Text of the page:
The reason why the Americans had had such a bad time was almost immediately apparent.  The underwater defences had been pierced in only two places on our stretch of the beach.  We landed opposite the cliff which now contains the enormous American cemetery.  We made our way through these gaps in the wire – the wires were still very much in evidence – and collected on the beach wondering what we were supposed to do next.  We certainly had no opportunity of proceeding eight miles inland.  I managed to change my clothes and put on something dry before we were then picked up by an 88 millimetre firing from somewhere over the cliffs, guided, I presume, by some spotter in a hole in the cliff face.  In quarter of an hour we had lost all of our extremely valuable radar equipment and were not left with even a radio set to communicate our troubles to the people still at sea.  So we then had to do our best.  Just along the high water line was a long line of American wounded who managed to creep up above the high water line.  Those who had not been able to do so had presumably been washed away by the tide.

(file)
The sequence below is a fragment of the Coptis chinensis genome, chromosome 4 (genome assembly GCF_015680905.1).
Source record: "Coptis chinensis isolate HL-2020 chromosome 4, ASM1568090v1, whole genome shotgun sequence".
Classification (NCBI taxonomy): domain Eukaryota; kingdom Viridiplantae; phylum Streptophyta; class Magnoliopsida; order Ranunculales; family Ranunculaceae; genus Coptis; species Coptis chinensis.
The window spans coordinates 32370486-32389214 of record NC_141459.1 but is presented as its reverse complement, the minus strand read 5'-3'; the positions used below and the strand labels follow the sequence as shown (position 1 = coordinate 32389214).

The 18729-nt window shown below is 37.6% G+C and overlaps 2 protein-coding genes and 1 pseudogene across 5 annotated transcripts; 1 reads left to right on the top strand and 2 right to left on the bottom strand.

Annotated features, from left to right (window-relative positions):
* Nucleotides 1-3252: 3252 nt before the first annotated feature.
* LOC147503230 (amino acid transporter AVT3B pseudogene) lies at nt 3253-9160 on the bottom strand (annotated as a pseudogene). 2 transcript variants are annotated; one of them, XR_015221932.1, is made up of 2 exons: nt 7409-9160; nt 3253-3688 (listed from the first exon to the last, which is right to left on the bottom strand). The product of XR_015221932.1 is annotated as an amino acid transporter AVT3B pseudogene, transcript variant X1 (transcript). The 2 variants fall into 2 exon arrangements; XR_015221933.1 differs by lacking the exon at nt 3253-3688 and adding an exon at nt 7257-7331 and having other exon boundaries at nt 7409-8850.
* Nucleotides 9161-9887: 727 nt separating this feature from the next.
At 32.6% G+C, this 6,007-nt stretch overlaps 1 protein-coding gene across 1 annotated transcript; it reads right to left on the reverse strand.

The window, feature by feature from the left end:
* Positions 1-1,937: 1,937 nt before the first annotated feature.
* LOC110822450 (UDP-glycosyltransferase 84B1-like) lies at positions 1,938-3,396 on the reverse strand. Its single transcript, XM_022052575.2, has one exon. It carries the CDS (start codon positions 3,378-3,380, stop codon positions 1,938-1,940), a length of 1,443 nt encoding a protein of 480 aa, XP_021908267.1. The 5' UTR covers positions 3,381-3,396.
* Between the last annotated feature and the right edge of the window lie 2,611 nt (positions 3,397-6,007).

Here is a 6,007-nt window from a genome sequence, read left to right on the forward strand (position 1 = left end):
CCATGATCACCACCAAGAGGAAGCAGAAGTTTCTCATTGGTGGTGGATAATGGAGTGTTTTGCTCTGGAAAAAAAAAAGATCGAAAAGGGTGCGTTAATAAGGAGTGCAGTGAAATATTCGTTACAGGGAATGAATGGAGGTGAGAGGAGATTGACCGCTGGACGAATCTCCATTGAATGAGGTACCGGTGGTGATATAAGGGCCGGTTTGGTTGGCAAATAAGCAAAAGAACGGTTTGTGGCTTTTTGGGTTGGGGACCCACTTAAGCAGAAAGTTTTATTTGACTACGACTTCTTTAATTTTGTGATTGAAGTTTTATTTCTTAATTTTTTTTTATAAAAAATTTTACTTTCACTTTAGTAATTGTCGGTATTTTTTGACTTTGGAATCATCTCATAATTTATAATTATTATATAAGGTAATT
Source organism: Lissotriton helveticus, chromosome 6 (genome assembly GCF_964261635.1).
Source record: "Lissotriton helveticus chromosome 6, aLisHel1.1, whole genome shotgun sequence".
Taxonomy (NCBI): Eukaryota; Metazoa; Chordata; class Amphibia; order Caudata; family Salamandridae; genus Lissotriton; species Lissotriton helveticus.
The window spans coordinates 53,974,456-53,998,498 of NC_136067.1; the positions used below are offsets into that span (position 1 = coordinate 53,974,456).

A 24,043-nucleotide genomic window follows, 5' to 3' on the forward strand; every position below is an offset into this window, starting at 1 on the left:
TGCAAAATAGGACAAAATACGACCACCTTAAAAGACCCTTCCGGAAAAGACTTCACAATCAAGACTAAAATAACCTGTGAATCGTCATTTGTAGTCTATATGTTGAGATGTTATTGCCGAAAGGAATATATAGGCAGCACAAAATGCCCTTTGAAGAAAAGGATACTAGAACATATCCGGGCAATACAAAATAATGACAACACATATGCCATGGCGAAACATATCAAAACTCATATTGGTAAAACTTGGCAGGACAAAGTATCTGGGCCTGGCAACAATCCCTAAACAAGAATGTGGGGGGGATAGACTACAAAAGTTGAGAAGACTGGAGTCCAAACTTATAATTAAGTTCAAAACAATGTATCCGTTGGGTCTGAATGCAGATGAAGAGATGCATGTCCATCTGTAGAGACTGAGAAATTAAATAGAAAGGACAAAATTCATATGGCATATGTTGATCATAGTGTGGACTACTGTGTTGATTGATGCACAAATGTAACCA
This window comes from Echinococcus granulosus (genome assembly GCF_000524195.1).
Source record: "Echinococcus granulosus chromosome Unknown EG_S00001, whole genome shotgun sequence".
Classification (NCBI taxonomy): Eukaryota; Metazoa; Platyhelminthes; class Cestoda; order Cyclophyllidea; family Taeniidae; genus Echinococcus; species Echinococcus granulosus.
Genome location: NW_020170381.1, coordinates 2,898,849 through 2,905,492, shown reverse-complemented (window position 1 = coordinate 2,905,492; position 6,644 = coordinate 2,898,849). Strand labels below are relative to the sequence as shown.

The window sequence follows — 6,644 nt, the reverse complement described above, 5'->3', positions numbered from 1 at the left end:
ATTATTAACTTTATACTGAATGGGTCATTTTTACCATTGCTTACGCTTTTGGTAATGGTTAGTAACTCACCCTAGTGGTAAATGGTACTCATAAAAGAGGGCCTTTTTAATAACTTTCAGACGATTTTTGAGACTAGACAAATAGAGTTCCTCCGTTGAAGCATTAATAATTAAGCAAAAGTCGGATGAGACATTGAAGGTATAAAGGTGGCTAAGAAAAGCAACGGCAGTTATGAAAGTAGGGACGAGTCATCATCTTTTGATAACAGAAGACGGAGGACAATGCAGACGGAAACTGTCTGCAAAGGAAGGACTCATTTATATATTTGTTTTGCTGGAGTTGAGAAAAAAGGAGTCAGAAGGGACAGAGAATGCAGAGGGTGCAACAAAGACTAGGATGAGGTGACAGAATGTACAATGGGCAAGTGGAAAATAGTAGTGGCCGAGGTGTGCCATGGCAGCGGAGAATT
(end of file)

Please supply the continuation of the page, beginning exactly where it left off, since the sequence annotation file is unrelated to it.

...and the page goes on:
We had with us a young, very capable MO who had been plucked away from his honeymoon 3 days after his marriage to come and join us, and a very hard-working medical orderly, and they gave me one or two things to play with, like a tourniquet and one or two little tubes of morphine to inject.  Well, we were plagued by that 88 millimetre.  In fact, in the end,we had 25% casualties.  We rushed up and down the beach one way or the other but we couldn’t get out of the range of the beastly thing.  I thought we really had had it, I was giving myself up to an early grave and I must admit that most of my remarks on the previous Sunday to the congregation now felt rather thin.  But it came to me very strongly indeed, almost as though a voice spoke in my ear that we must off that beach at all costs and take refuge under the shadow of the cliffs.  So I went forward, found a suitable site in the 3rd house up on the left, where there was an open courtyard.  The few Germans ran away and apparently hid themselves in the house next door.  This proved to be no trouble to us.